by Rosalyn D`MelloMay 31, 2022
“If you take the moment, of today being Wednesday, March 12 in the year 2020, and then you locate that moment: so, I am in Los Angeles, California, United States of America, Northern Hemisphere, planet Earth, in the Solar System that exists in the Orion Arm of the Milky Way galaxy, that is next to the Virgo cluster which is next to few other galaxies… and then you go back… it places us in the planet, in the cosmos… and that is what is happening,” says Lita Albuquerque.
Elyseria is an astronaut from the 25th century who has travelled back in time to disseminate awareness about the stars and mankind’s relationship with the cosmos. She arrived on this planet in the year 6000 BCE and mysteriously lost her sense of purpose, and has been seeking to understand it since then. Today she sits in AlUla, whose walls go back to the dawn of history, meditating above traces of what were once pools of pigment, as ultramarine as her own body, aligned to the stars that graced the desert on the January 31, 2020, for the inauguration of Saudi Arabia’s first site-specific exhibition – Desert X AlUla.
Lita Albuquerque’s installation, titled NAJMA (She Placed One Thousand Suns Over the Transparent Overlays of Space),at Desert X AlUla is but an episode in a narrative that the California-based artist has been constructing for several years. While Elyseria’s awakening has been chronicled through Albuquerque’s video installation 20/20: Accelerando, the time-traveller has reappeared in many forms and media across the years, including Particle Horizon (2014) at Laguna Art Museum and hEARTH (2017) at DesertX, both in California, along with Transparent Earth I (2018) at the Biennale Safiental Valley in Switzerland.
For Albuquerque, the core of her practice is exploring the positionality of her body with respect to the universe and a corporeal form of astronomy guides her aesthetics. A lot of her initial work was influenced by Islamic wisdom of the ninth to 11th centuries CE, constructing a practice that promotes a sense of unity with the cosmos. By the late 70s it developed into an exploration of man’s location on the planet with respect to the stars and vice versa. A meticulous process of mapping the night sky formally informed her land art which had red, yellow, black and blue pigment trailed across the ground to create giant shapes and pattern. While these works are created by mark making, an act which traditionally seeks to assert permanence, their ephemerality, in that they cannot but embrace the wind, acknowledges the constant state of motion that all beings are subject to. “The planet itself is in continual movement. Not only rotation but (also) all these other (physical) movements,” says Albuquerque.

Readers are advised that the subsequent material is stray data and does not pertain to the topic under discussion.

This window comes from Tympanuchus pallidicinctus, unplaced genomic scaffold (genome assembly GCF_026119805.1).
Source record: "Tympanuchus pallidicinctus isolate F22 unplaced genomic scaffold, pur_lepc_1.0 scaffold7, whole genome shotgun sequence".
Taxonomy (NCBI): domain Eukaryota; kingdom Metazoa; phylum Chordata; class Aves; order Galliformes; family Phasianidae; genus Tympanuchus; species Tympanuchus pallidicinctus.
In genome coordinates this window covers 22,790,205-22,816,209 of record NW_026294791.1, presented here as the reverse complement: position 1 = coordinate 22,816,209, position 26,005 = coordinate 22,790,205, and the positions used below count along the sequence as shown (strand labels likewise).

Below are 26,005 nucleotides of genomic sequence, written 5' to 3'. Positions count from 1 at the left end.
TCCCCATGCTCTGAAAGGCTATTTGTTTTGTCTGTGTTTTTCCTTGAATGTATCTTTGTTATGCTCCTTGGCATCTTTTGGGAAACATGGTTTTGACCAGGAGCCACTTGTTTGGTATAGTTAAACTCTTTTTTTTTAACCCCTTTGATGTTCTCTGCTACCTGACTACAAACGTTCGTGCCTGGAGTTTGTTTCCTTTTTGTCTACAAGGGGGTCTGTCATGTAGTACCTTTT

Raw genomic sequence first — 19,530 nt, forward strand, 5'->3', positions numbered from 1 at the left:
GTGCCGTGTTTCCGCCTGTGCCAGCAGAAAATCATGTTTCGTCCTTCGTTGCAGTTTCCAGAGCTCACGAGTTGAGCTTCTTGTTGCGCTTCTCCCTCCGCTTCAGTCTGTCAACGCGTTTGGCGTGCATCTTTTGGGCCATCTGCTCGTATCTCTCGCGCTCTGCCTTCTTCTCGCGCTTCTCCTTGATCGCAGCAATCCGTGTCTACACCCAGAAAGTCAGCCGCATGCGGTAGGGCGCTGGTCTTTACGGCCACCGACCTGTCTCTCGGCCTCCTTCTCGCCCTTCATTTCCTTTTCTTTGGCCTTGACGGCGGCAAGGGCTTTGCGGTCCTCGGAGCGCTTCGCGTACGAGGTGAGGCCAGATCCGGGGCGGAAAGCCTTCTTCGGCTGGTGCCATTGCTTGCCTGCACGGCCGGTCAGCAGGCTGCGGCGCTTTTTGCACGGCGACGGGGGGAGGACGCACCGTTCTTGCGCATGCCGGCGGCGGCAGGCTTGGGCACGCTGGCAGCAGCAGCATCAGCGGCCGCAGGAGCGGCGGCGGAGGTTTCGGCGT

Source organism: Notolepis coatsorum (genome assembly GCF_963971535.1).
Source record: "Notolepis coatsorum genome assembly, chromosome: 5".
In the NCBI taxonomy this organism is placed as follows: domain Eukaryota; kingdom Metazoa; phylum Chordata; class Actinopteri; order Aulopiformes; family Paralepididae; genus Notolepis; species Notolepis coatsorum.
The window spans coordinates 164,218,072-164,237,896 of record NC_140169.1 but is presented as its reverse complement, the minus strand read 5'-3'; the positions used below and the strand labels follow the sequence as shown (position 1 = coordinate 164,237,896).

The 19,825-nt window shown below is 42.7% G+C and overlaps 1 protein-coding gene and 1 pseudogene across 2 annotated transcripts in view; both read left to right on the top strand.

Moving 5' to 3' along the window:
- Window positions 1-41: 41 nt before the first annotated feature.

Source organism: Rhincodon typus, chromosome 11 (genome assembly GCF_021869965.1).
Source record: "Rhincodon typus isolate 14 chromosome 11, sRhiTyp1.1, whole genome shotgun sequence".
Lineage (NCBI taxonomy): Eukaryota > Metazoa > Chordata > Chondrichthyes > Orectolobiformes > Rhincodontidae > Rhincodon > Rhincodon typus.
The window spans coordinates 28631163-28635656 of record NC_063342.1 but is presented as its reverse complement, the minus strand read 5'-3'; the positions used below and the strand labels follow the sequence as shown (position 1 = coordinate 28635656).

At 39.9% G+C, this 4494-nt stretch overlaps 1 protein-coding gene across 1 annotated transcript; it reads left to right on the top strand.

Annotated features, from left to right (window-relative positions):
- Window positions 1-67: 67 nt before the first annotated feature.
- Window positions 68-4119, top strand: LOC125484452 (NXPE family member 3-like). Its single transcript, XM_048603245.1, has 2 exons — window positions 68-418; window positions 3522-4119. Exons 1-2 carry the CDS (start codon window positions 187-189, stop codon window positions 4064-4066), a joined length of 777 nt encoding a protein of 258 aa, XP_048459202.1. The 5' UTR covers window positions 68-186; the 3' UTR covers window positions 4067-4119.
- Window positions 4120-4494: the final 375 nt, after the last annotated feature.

Her journey has taken her to the Pyramids of Giza, for the 1996 Cairo Biennale, where she created 99 pools of blue pigment whose relative diameter varied proportionally to the brightness of the stars they were aligned to in the work titled Sol Star,and the two poles, with the trip to Antarctica being aided by the National Science Foundation grant in 2006. At the latter site she created Stellar Axis, which was followed up with a companion project in the Arctic the next year, where 99 blue orbs were placed in alignment to 99 stars in the Antarctic sky. The significance of 99 is that it connotes to the 99 names of God in Islamic cosmology. In both these projects, as with others, this calculated positionality would be displaced with the movement of the spheres and other natural forces.
For Albuquerque, the choice of ultramarine blue in these works signifies the connection between the earth and the sky. Her use of other colours is also guided by a similarly elemental compass. “The red is very much about the interior of the Earth and that kind of energy that’s in the Earth and that’s also our own energy. Yellow really has a lot to do with the Sun… and in my paintings I use a lot of gold leaf and it has to do with light,” she adds.
Albuquerque’s sculpture, which is modelled after her daughter, the dancer and choreographer Jasmine Albuquerque, at AlUla is probably the first figurative artwork to be displayed publically in the desert country since the coming of Islam some 13 centuries ago. While many have questioned the participation of artists in an event sponsored by a government agency in a state, which has been known to be one of the most oppressive in the world, a sentiment echoed by Christopher Knight of the Los Angeles Times last October, Albuquerque argues that being able to create, and take part, in the historic moment could be celebrated as a beacon for a brighter future. Besides her, other participating artists included Manal Aldowayan, Rashed Alshashai, Nadim Karam, Wael Shawky, Superflex, Gisela Colon and El Seed among others.
Desert X AlUla was co-curated by Aya Alireza and Raneem Farsi along with the artistic director of Desert X, Neville Wakefield. The event concluded on March 7, 2020.